Directors’ remuneration

A few days ago we received in the post the voting information for the AGM of the Nationwide, with whom we have a mortgage and of whom we are therefore members. The resolutions we are asked to vote on are very simple: we are asked to approve the accounts, approve the directors’ remuneration, and approve the appointment of the auditors. Then we are asked to elect or re-elect a whole bunch of people as directors.

I can only go on the information they’ve given about the accounts, but I have no reason to believe there’s anything wrong with them, so I’m happy to approve them. And I’m fine with the auditor, and (apart from the fact that there’s a woeful shortage of people who aren’t white males on the list) ok with the directors too. But I have a real problem with the directors’ remuneration.

The total proposed payment in 2011 to the six executive directors is £6,633,000. The top director gets £1,884,000, of which £650,000 is the base salary and most of the rest is bonuses; none of the directors get less than £850,000. The report says that this follows the principle of setting the directors’ base salaries ‘at around the market median’. It says it recognises that the base salary ‘has fallen significantly behind the market over time, and that this position is unsustainable from a competitive perspective’.

I couldn’t disagree more. From the point of view of the general economy, it’s the huge salaries for directors that are unsustainable.

Now, to be fair, the report does seem to be saying that the base salaries have not increased for two years, that Nationwide have had a good year which proves that the directors are doing well and should be rewarded, and that they are reducing the proportion of directors’ pay that comes from bonuses. But my objection is to the entire principle of the way their pay is decided.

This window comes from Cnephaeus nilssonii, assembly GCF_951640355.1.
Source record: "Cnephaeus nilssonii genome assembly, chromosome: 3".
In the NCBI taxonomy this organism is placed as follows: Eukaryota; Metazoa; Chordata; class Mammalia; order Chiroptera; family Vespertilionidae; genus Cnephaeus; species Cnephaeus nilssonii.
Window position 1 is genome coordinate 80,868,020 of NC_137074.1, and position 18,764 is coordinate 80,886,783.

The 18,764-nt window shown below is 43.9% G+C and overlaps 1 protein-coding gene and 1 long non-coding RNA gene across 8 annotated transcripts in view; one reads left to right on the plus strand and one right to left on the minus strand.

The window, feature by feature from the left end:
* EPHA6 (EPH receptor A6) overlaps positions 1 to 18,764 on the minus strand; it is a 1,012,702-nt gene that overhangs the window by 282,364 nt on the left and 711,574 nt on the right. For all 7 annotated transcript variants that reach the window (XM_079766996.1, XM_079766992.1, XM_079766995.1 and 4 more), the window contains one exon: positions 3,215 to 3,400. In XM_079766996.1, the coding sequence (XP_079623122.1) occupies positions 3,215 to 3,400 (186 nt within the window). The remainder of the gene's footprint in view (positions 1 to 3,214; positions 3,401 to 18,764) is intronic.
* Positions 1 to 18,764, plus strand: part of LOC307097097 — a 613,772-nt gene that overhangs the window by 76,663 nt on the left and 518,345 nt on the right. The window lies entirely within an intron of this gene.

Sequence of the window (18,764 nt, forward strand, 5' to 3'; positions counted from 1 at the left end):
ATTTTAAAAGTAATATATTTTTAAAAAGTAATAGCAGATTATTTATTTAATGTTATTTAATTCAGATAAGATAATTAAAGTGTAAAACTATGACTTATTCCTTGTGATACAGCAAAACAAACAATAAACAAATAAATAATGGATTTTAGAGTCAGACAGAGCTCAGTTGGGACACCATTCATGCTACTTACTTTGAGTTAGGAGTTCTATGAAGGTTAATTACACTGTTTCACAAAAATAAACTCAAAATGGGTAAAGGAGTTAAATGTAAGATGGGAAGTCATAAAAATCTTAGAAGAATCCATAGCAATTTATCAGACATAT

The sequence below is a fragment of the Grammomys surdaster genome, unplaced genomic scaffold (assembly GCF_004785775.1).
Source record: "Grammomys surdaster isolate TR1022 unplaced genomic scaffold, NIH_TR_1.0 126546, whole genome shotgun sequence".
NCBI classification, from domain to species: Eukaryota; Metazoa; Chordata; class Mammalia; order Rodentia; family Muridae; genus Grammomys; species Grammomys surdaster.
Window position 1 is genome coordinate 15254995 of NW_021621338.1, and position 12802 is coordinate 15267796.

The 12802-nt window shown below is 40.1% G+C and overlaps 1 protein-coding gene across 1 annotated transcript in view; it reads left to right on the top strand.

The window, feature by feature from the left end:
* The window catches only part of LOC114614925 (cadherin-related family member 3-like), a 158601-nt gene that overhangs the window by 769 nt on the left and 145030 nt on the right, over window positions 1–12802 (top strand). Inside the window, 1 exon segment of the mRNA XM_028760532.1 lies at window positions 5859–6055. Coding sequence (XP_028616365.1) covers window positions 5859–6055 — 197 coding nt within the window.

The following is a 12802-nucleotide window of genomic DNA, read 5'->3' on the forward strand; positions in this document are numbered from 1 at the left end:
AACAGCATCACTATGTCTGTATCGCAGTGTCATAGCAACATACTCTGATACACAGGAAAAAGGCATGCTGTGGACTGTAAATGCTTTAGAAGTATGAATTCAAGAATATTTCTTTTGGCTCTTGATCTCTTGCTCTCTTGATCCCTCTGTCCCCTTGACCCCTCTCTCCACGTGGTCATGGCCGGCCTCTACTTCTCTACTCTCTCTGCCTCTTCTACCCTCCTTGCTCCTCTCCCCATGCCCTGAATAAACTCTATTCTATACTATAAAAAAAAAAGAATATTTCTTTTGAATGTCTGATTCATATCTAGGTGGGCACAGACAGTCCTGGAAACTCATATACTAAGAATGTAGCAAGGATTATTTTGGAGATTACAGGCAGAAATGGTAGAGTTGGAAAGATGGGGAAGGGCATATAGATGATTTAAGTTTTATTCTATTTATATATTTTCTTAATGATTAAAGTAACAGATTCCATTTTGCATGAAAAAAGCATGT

The pay principles of the Nationwide say ‘There will be a clear link between performance and remuneration’. But there is mounting evidence that high levels of pay, and pay linked to performance, not only do not result in better work but actually tend to encourage worse performance.

They pay principles of the Nationwide say ‘Pay will support the attraction and retention of high quality people’. But this assumes that high-quality people (a) are motivated only by money, and (b) are in very short supply. I suspect that there are far more people in existence who could do the job of an executive director reasonably well than there are such jobs available, so you really don’t need to offer huge wages to get someone who is good enough – maybe not the best available, but you really don’t need the very best, just someone who can do the job. Besides, I think that really good workers work for more reasons than just their wages – loyalty and commitment and the desire to do a good job for the pure sake of it can’t be bought so easily. Which is not to say that they shouldn’t be paid a decent wage; just that the link between pay and performance is not linear (and people aren’t generally any happier for having more money, once they have enough to not worry about it).

The pay principles of the Nationwide say ‘The incentive opportunity at Nationwide will not “lead the market” ‘. (By which I think they mean that they won’t pay bigger bonuses than anyone else.) But I think that’s exactly what it should be doing: leading the market – downwards. If someone doesn’t make a stand, pay rates will keep spiralling, and who better than the Nationwide, a mutual building society owned by its customers, to have the courage to lead?

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